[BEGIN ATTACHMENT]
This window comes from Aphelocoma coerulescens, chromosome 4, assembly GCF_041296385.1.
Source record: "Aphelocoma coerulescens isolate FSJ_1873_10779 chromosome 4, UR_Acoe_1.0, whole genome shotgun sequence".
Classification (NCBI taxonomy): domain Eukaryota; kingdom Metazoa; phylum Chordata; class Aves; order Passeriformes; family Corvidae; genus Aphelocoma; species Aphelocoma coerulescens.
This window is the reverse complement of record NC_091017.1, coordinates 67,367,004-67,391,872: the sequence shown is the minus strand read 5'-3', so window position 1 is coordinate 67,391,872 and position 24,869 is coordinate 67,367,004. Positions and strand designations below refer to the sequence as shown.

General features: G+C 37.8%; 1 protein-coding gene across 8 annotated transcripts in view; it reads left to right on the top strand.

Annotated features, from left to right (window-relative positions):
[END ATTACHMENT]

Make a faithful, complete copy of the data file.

This window comes from Aphelocoma coerulescens, chromosome 4, assembly GCF_041296385.1.
Source record: "Aphelocoma coerulescens isolate FSJ_1873_10779 chromosome 4, UR_Acoe_1.0, whole genome shotgun sequence".
Classification (NCBI taxonomy): domain Eukaryota; kingdom Metazoa; phylum Chordata; class Aves; order Passeriformes; family Corvidae; genus Aphelocoma; species Aphelocoma coerulescens.
This window is the reverse complement of record NC_091017.1, coordinates 67,367,004-67,391,872: the sequence shown is the minus strand read 5'-3', so window position 1 is coordinate 67,391,872 and position 24,869 is coordinate 67,367,004. Positions and strand designations below refer to the sequence as shown.

General features: G+C 37.8%; 1 protein-coding gene across 8 annotated transcripts in view; it reads left to right on the top strand.

Annotated features, from left to right (window-relative positions):